Even after many listens, there's a question that still springs to my mind regarding Hidden: basically, where the hell does all of this come from? Excuse my surprise, but I'm still in shock over what this young U.K. band has managed to achieve in what is only their second full-length album. Don't get me wrong, I'm one of the few that really liked the electro-punk hooks of their debut Beat Pyramid, but Hidden is something else, and for lack of better expressions, a true beast of its own. Inventing a dense and grandiose sound that seems genuinely new and like nothing ever heard before, These New Puritans take elements from surprising and until now quite unrelated sources (like reverberating drums, choral harmonies, grime rhythms, dissonant keyboards, children choirs, and more classical instruments like horns, oboes or pianos) and end up creating an unique conceptual universe, one which may be challenging to enter but ends up being totally worth the effort. And actually, the word "beast" is a very appropriate one to describe this dark universe, what with all the ceremonious vibes that come from it, like some sort of black magic voodoo, or pagan tribal rituals, to be equally fascinated by and scared of. With their model looks and Hedi Slimane endorsements, these four guys had all the hype and whatever else was necessary to become a reference for a whole generation, if they ever had that ambition. But in Hidden, they do the unexpected: basically, sending out a big fuck off to all of that, and making a fierce creative statement on their own terms, one that blends antagonic worlds like classical and rock music, minimalism and baroque, the ancient and the futuristic. And after being taken aback by the power of such extreme and epic sounds, this writer has just three words to say: amen to that. (9/10)
These New Puritans - Three Thousand (mp3 via Punkreas.org)
Sunday, January 17, 2010
One of the most divisive bands in the current indie scene, Vampire Weekend don't seem much shaken about the (unfair) hatred they have always received from some sectors. So what if Ezra Koenig sounds sometimes a bit like Sting, their music reminds in parts of Paul Simon and, most of all, so what if they're rich kids coming from posh Upper West Side New York? Judging from their second album, the answer is obvious: nothing at all! Because Contra is filled with so much radiance and joy that I really think it should be impossible to resist its addictive appeal. Not an obvious sequel to their debut album, but also not a radical departure from their unique trademark blend of indie-afro-punk-baroque-dancehall-electro-ska-pop, Contra is more like a natural evolution, including a couple of welcome changes like some extra electronic elements (there's even a song with a subtle use of vocoder), an even richer and more detailed sonic architecture, and an overall more mellow atmosphere, visible for example in the less-punchy vocals, which makes them sound, well, surprisingly sweet. But make no mistake: what made them so special in the first place (their freshness and ability to create instantly classic catchy anthems) is totally intact, and even then some. (8/10)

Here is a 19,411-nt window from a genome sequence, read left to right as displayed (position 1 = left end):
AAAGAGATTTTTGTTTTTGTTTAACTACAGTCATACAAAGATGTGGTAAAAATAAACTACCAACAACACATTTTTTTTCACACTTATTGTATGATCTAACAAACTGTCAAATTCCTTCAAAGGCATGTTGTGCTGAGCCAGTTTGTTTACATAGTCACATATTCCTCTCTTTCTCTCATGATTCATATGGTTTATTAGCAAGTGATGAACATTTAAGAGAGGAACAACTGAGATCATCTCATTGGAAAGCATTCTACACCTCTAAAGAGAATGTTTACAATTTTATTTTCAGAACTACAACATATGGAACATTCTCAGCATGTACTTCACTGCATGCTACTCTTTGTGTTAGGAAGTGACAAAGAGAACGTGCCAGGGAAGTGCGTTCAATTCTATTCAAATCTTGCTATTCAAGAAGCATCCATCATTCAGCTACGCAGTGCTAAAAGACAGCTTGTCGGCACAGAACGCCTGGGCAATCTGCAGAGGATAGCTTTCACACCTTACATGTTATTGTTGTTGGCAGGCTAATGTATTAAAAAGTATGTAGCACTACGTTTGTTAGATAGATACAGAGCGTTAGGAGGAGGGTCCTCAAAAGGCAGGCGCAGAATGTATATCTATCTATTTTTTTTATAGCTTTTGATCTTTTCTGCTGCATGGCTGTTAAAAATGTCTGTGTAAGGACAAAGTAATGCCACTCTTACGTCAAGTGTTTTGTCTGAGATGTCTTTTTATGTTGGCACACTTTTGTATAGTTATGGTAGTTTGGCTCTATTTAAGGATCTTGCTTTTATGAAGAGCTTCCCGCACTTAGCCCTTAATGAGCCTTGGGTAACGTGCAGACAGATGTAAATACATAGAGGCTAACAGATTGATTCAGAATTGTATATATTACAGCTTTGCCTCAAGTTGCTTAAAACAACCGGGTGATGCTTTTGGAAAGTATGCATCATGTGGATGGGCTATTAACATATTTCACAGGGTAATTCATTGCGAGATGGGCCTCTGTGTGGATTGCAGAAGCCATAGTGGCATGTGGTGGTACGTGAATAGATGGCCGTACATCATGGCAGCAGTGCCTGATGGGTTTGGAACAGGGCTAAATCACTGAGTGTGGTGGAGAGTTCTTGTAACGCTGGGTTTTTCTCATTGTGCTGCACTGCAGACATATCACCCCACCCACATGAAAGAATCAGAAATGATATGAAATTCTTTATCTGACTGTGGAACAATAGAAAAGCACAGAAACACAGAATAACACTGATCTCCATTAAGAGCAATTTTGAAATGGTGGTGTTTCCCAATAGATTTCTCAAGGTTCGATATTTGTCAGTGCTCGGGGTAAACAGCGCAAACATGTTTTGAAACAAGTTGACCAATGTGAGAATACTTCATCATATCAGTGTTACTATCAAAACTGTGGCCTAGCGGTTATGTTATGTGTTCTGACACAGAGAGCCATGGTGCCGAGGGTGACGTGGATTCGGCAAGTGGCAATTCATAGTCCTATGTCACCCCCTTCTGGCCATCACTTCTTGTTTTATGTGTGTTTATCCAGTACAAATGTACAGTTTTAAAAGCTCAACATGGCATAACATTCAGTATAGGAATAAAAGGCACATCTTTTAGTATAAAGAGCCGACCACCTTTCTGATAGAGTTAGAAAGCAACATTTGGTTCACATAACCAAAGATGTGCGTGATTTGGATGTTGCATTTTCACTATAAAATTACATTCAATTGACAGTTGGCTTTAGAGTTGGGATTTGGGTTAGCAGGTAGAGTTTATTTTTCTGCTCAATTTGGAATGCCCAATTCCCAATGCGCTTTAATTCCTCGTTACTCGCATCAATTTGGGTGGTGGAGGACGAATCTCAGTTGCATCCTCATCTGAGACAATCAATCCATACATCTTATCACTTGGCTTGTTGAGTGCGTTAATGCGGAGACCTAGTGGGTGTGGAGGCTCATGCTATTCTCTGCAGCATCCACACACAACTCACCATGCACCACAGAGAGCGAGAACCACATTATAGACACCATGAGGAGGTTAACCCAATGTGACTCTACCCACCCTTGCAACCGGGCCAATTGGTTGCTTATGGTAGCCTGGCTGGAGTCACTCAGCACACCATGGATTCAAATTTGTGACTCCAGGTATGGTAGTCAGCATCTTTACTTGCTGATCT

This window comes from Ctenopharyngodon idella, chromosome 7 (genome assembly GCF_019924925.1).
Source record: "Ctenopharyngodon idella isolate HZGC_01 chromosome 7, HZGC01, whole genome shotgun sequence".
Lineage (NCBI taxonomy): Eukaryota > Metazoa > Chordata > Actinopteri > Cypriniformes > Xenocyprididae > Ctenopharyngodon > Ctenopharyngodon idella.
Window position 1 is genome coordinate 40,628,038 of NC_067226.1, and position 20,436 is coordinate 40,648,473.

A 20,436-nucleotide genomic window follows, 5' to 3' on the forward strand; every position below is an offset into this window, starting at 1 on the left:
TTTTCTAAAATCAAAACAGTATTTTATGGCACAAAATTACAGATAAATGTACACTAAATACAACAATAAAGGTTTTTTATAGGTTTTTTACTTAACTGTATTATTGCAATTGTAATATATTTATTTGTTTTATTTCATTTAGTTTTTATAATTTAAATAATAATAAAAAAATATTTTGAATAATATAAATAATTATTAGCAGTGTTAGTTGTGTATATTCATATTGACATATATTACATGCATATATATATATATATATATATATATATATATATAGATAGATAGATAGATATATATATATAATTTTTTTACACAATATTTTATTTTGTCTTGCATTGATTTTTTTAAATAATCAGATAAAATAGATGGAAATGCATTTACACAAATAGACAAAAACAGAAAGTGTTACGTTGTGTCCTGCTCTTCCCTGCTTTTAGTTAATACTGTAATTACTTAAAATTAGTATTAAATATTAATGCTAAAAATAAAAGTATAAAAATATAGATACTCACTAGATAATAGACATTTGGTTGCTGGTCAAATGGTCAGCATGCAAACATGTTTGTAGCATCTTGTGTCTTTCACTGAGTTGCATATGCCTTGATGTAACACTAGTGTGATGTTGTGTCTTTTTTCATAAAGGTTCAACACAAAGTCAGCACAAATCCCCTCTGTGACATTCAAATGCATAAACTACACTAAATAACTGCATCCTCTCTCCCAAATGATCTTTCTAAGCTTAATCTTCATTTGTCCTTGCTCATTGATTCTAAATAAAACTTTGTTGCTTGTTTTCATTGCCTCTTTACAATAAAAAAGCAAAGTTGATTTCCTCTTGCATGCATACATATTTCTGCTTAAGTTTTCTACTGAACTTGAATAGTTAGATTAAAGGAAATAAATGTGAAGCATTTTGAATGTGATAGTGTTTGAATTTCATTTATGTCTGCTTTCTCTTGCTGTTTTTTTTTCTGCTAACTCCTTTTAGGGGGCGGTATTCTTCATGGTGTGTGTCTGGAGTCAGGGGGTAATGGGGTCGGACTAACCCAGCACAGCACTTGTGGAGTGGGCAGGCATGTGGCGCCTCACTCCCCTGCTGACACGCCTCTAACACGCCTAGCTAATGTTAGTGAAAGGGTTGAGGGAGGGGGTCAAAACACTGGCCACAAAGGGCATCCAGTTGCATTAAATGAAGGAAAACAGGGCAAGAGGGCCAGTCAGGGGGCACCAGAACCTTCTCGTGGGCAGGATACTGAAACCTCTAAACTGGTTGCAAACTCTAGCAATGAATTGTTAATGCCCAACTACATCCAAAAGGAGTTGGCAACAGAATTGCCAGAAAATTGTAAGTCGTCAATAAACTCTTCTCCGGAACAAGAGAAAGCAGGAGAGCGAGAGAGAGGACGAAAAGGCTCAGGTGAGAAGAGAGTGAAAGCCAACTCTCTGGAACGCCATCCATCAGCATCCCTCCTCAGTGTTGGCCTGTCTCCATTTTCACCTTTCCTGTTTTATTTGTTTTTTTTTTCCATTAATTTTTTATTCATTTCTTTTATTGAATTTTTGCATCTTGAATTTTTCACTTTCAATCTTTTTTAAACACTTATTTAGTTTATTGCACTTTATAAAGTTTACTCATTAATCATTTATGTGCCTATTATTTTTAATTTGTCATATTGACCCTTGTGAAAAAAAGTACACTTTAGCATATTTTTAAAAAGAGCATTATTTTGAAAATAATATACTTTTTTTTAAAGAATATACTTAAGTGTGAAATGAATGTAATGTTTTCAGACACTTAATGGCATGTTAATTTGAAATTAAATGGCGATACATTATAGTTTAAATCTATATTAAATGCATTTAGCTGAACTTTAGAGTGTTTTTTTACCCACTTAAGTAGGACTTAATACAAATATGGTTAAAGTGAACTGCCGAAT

Vampire Weekend - Cousins (video)
Wednesday, January 13, 2010
"You don't know what you got till you're missing it a lot"
Erik Hassle is finally releasing Hurtful (my favourite song of 2009, no less) in the U.K. in a few weeks, and there's also a new video for it - the third official version and still counting - this one with a bit less steamy action involved. Now, for me this song is so perfect that I even wouldn't mind if someone had just filmed him in front of a set of TV's with a very-emo face expression for the whole 3 minutes (oh wait, that has actually been done already). But it seems that someone has got it absolutely right this time, with this stunning (and quite simple) piece of dreamy graphic fantasy. And my god, how I love this song.
Tuesday, January 12, 2010
Lauded as the next big thing by pretty much everyone, The Drums hype has grown into such proportions that, in some places, the backlash has already begun. But don't believe the bad words just yet: judging from the summertime vibes of Let's Go Surfing or the retro-feel-good atmosphere of the song and video above, I actually can't see how someone can not love these guys and their irresistible catchiness. So next big thing indeed.
Monday, January 11, 2010
They may be from New York, but that's probably the only thing in Freelance Whales that comes remotely close to anything trendy, as there's not really much in their music linking them to any current popular/hipster scene. What we have in Weathervanes, their debut album, is quite simple and all the better for it: just beautifully produced songs full of delicate melodies, warm voices and lush layers of extremely gorgeous sounds, with the occasional glockenspiel appearance, along with many other acoustic instruments (and yes, also some subliminal synths appointments). Fragile pop music with comforting properties, that's really all we could ask for... and if, like in here, there's also the extra ability to touch a few souls (like mine) then you know you're in for a treat. (7/10)
Freelance Whales - Starring (mp3 via Oh! Inverted World)